Old MacRobot Had a Farm
By Don Willmott on November 20, 2015
When is a vegetable farm not a vegetable farm? When you take away the humans, automate the work, and create a vegetable factory in its place. In Japan, where robots do everything from rolling sushi to directing traffic, it’s no big stretch to enlist them to grow lettuce, at least according to SPREAD, a Kyoto-based company looking to expand its nascent vegetable factory business exponentially.
In a SPREAD factory, robots plant lettuce seeds and then do the work of transplanting them, monitoring them, harvesting them, and taking them to be packed. The company’s first 30,000 square-foot greenhouse-like factory, complete with artificial lighting, has been operational for nine years and supplies 21,000 heads of lettuce daily all around Tokyo at prices comparable to traditionally farmed lettuce. Unlike a traditional farm, however, the factory can keep producing all year long, making much more productive use of the slice of real estate on which it sits.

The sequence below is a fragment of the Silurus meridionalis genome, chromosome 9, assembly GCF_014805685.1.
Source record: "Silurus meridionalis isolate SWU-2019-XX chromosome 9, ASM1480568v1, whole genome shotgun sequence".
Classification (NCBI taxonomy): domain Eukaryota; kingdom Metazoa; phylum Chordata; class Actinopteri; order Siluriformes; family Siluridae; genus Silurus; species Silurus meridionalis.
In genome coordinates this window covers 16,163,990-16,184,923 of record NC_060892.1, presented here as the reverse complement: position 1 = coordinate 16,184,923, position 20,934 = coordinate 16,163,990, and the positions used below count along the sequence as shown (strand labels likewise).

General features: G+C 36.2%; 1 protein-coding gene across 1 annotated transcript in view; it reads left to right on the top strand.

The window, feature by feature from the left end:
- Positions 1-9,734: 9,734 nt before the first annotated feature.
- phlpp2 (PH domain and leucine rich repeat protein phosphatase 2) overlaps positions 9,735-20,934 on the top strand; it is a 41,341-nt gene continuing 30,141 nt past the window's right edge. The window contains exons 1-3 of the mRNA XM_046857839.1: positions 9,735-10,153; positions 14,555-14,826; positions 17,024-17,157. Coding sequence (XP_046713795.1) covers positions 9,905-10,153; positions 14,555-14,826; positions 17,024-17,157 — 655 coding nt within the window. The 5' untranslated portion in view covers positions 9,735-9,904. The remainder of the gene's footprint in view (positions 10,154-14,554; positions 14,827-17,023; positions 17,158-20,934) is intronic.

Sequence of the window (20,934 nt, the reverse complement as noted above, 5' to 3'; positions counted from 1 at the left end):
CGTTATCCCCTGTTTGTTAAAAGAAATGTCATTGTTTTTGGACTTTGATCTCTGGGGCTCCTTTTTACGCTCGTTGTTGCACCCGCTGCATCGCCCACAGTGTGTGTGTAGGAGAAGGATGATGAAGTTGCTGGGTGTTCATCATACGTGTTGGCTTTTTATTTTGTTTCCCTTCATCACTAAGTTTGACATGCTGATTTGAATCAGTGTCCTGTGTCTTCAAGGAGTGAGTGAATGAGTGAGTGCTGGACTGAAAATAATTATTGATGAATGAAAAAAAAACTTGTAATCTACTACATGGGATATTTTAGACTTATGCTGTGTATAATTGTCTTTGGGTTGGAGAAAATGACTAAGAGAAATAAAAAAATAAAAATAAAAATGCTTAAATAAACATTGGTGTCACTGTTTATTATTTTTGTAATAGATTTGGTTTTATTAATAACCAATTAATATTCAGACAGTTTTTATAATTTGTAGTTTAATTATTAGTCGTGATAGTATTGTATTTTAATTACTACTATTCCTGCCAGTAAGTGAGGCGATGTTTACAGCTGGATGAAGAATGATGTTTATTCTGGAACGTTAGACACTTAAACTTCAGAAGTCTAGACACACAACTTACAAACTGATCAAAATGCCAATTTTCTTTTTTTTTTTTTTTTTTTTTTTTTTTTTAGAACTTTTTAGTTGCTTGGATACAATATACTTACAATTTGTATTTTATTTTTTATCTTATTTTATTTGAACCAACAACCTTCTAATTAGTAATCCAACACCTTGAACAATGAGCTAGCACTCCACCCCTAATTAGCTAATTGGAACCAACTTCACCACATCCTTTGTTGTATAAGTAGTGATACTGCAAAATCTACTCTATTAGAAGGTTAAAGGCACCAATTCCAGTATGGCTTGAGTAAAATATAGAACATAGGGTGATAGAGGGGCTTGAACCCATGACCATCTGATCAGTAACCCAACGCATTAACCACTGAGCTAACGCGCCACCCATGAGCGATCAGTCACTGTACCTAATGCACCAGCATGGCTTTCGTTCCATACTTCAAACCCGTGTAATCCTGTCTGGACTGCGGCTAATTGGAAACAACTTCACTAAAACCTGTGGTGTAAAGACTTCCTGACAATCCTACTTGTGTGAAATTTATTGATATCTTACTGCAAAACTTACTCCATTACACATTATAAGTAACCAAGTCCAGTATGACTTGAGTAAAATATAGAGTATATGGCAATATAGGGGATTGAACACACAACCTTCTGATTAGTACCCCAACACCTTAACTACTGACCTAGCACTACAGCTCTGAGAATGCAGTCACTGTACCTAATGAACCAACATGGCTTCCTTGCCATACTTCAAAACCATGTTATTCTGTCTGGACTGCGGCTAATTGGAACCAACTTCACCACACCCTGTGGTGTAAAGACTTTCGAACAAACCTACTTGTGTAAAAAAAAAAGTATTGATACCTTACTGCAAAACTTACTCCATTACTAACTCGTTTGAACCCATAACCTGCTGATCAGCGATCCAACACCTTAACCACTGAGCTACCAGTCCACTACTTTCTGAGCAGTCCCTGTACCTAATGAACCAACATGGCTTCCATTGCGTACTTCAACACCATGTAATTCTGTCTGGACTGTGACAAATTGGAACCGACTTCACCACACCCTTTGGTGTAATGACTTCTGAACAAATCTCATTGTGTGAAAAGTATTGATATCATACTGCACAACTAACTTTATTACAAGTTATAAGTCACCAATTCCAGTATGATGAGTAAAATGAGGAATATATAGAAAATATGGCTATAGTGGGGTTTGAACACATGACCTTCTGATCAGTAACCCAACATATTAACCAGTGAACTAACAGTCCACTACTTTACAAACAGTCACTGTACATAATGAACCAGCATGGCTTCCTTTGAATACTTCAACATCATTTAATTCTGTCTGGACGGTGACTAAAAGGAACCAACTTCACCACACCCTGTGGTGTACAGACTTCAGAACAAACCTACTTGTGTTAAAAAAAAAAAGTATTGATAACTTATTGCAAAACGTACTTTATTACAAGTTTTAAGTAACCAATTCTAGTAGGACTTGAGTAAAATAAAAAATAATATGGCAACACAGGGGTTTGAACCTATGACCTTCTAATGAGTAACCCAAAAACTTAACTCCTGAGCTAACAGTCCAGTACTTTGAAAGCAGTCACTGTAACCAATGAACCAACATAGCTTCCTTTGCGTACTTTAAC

Stage two of SPREAD’s master plan is a bigger and better factory. Scheduled for construction next year and operation in 2017, the new $10 million, 51,000 square-foot vertical growing factory will produce 30,000 heads of lettuce daily — or more than 10 million per year. That would far outperform a similarly sized plot of land, which might yield 100,000 heads annually under peak conditions.
The new factory will be designed for efficiency, recycling 98 percent of its water, relying on ultra-efficient LED lighting and air conditioning, and operating as a closed environment so that the lettuce can be grown without herbicides or pesticides. Labor costs, already low at the current factory, should drop another 50 percent, which, the company hopes, should be reflected in the price of the product on store shelves.
SPREAD’s future goal: expansion of its production to 500,000 heads of lettuce per day and international evangelism to demonstrate how tightly controlled vertical farming can bring locally sourced food to places that lack the land or conditions for good farming…and do it at a profit. As the company grandly puts it, it hopes to “lay the foundation for a more secure and sustainable society.” In Japan, where 60 percent of the food is currently imported, it’s already off to a promising start.
Don Willmott is a New York-based journalist who writes about technology, travel, and the environment for a wide variety of publications and websites.